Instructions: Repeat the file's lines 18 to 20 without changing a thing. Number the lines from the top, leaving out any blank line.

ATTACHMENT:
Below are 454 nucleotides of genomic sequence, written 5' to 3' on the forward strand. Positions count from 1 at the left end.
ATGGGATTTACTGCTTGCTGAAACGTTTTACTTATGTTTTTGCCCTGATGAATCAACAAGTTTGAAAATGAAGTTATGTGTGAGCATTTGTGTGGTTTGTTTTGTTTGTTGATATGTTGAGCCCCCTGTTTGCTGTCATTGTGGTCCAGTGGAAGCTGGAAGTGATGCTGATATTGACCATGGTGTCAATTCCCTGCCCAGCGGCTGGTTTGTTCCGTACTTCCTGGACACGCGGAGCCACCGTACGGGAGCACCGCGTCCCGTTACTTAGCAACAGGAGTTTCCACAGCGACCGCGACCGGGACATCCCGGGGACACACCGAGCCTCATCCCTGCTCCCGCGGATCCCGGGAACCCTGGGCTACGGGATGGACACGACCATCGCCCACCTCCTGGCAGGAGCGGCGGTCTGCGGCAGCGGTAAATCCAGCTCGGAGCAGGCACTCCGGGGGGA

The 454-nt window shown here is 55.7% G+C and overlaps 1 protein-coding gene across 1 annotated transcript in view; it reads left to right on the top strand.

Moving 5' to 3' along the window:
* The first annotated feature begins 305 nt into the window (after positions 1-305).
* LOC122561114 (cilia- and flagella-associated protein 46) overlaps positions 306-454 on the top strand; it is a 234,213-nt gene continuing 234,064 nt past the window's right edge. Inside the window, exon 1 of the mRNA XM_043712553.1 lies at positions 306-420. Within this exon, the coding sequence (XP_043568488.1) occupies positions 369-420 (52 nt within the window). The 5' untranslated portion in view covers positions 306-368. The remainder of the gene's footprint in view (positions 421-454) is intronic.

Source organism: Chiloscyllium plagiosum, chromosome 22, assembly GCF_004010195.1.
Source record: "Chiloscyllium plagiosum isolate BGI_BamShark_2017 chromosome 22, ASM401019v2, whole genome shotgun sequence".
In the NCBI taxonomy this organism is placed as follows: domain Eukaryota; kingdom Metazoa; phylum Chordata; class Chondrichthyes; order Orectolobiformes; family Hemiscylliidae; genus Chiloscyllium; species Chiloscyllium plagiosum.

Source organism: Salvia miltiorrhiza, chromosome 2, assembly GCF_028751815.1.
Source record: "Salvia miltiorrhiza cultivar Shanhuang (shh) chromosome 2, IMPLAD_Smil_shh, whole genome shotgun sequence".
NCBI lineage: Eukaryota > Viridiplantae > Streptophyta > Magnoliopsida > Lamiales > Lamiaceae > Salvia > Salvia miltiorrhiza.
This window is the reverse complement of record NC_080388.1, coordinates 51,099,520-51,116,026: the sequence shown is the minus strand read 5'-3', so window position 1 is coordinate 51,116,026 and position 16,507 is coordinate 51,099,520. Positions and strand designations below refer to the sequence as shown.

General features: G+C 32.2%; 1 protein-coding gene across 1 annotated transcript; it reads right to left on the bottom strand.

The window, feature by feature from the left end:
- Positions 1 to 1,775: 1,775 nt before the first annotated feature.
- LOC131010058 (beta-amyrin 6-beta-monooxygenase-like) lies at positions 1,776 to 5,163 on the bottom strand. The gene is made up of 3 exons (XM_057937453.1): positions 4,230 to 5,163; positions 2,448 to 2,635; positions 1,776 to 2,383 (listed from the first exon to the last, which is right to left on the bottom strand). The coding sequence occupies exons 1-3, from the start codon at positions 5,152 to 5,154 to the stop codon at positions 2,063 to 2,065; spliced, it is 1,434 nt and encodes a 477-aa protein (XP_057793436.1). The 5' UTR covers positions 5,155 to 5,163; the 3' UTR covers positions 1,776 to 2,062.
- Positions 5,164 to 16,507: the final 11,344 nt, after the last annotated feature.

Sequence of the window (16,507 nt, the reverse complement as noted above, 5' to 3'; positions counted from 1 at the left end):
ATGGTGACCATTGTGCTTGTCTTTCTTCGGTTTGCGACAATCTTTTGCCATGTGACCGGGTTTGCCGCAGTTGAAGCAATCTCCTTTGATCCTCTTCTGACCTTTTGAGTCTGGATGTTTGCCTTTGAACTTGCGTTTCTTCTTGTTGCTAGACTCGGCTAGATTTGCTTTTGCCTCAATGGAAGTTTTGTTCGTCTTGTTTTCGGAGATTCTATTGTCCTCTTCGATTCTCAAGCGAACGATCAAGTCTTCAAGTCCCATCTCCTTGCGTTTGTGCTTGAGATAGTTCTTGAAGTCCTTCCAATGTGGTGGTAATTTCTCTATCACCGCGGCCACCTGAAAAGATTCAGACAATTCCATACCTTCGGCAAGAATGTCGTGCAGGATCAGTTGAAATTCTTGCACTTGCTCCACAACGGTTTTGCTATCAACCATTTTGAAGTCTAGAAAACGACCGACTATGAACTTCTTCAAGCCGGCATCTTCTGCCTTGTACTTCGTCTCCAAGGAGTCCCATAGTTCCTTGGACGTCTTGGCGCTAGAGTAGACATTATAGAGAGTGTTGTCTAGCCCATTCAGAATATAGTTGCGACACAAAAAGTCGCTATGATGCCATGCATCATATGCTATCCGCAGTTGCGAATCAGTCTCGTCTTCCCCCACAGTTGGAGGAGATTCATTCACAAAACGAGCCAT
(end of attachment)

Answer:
- Positions 5,164 to 16,507: the final 11,344 nt, after the last annotated feature.

Sequence of the window (16,507 nt, the reverse complement as noted above, 5' to 3'; positions counted from 1 at the left end):
ATGGTGACCATTGTGCTTGTCTTTCTTCGGTTTGCGACAATCTTTTGCCATGTGACCGGGTTTGCCGCAGTTGAAGCAATCTCCTTTGATCCTCTTCTGACCTTTTGAGTCTGGATGTTTGCCTTTGAACTTGCGTTTCTTCTTGTTGCTAGACTCGGCTAGATTTGCTTTTGCCTCAATGGAAGTTTTGTTCGTCTTGTTTTCGGAGATTCTATTGTCCTCTTCGATTCTCAAGCGAACGATCAAGTCTTCAAGTCCCATCTCCTTGCGTTTGTGCTTGAGATAGTTCTTGAAGTCCTTCCAATGTGGTGGTAATTTCTCTATCACCGCGGCCACCTGAAAAGATTCAGACAATTCCATACCTTCGGCAAGAATGTCGTGCAGGATCAGTTGAAATTCTTGCACTTGCTCCACAACGGTTTTGCTATCAACCATTTTGAAGTCTAGAAAACGACCGACTATGAACTTCTTCAAGCCGGCATCTTCTGCCTTGTACTTCGTCTCCAAGGAGTCCCATAGTTCCTTGGACGTCTTGGCGCTAGAGTAGACATTATAGAGAGTGTTGTCTAGCCCATTCAGAATATAGTTGCGACACAAAAAGTCGCTATGATGCCATGCATCATATGCTATCCGCAGTTGCGAATCAGTCTCGTCTTCCCCCACAGTTGGAGGAGATTCATTCACAAAACGAGCCAT